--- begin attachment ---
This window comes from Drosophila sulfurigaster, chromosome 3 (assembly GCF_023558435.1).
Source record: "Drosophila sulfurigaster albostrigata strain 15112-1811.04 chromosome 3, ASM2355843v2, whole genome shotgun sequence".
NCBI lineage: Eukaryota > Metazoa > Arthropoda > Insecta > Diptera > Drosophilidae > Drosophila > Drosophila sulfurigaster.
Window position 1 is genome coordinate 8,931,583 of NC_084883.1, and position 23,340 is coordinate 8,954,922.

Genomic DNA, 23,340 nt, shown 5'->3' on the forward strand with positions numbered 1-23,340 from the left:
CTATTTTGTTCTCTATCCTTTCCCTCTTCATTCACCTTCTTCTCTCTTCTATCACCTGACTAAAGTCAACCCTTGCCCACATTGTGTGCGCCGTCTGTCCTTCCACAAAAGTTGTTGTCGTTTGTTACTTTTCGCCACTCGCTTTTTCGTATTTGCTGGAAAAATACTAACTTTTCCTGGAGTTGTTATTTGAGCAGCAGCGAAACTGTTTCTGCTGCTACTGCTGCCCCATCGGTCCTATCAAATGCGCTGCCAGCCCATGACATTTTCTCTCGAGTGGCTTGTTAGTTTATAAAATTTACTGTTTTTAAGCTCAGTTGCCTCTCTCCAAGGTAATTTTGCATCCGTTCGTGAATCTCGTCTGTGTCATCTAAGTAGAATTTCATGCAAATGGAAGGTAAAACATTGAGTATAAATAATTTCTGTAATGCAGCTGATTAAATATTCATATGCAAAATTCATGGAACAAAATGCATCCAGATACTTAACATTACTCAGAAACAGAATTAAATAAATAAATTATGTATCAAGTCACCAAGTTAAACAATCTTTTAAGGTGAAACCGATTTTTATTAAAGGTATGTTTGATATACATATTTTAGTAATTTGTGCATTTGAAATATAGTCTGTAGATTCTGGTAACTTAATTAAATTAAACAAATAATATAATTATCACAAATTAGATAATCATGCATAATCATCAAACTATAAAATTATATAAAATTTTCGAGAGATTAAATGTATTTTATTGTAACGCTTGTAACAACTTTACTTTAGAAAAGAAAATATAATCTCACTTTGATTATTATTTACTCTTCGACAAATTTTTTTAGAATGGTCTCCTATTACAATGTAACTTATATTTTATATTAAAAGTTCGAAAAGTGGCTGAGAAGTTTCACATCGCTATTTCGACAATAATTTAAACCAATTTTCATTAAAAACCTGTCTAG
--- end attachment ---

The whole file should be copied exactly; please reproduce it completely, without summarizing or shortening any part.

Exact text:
This window comes from Drosophila sulfurigaster, chromosome 3 (assembly GCF_023558435.1).
Source record: "Drosophila sulfurigaster albostrigata strain 15112-1811.04 chromosome 3, ASM2355843v2, whole genome shotgun sequence".
NCBI lineage: Eukaryota > Metazoa > Arthropoda > Insecta > Diptera > Drosophilidae > Drosophila > Drosophila sulfurigaster.
Window position 1 is genome coordinate 8,931,583 of NC_084883.1, and position 23,340 is coordinate 8,954,922.

Genomic DNA, 23,340 nt, shown 5'->3' on the forward strand with positions numbered 1-23,340 from the left:
CTATTTTGTTCTCTATCCTTTCCCTCTTCATTCACCTTCTTCTCTCTTCTATCACCTGACTAAAGTCAACCCTTGCCCACATTGTGTGCGCCGTCTGTCCTTCCACAAAAGTTGTTGTCGTTTGTTACTTTTCGCCACTCGCTTTTTCGTATTTGCTGGAAAAATACTAACTTTTCCTGGAGTTGTTATTTGAGCAGCAGCGAAACTGTTTCTGCTGCTACTGCTGCCCCATCGGTCCTATCAAATGCGCTGCCAGCCCATGACATTTTCTCTCGAGTGGCTTGTTAGTTTATAAAATTTACTGTTTTTAAGCTCAGTTGCCTCTCTCCAAGGTAATTTTGCATCCGTTCGTGAATCTCGTCTGTGTCATCTAAGTAGAATTTCATGCAAATGGAAGGTAAAACATTGAGTATAAATAATTTCTGTAATGCAGCTGATTAAATATTCATATGCAAAATTCATGGAACAAAATGCATCCAGATACTTAACATTACTCAGAAACAGAATTAAATAAATAAATTATGTATCAAGTCACCAAGTTAAACAATCTTTTAAGGTGAAACCGATTTTTATTAAAGGTATGTTTGATATACATATTTTAGTAATTTGTGCATTTGAAATATAGTCTGTAGATTCTGGTAACTTAATTAAATTAAACAAATAATATAATTATCACAAATTAGATAATCATGCATAATCATCAAACTATAAAATTATATAAAATTTTCGAGAGATTAAATGTATTTTATTGTAACGCTTGTAACAACTTTACTTTAGAAAAGAAAATATAATCTCACTTTGATTATTATTTACTCTTCGACAAATTTTTTTAGAATGGTCTCCTATTACAATGTAACTTATATTTTATATTAAAAGTTCGAAAAGTGGCTGAGAAGTTTCACATCGCTATTTCGACAATAATTTAAACCAATTTTCATTAAAAACCTGTCTAG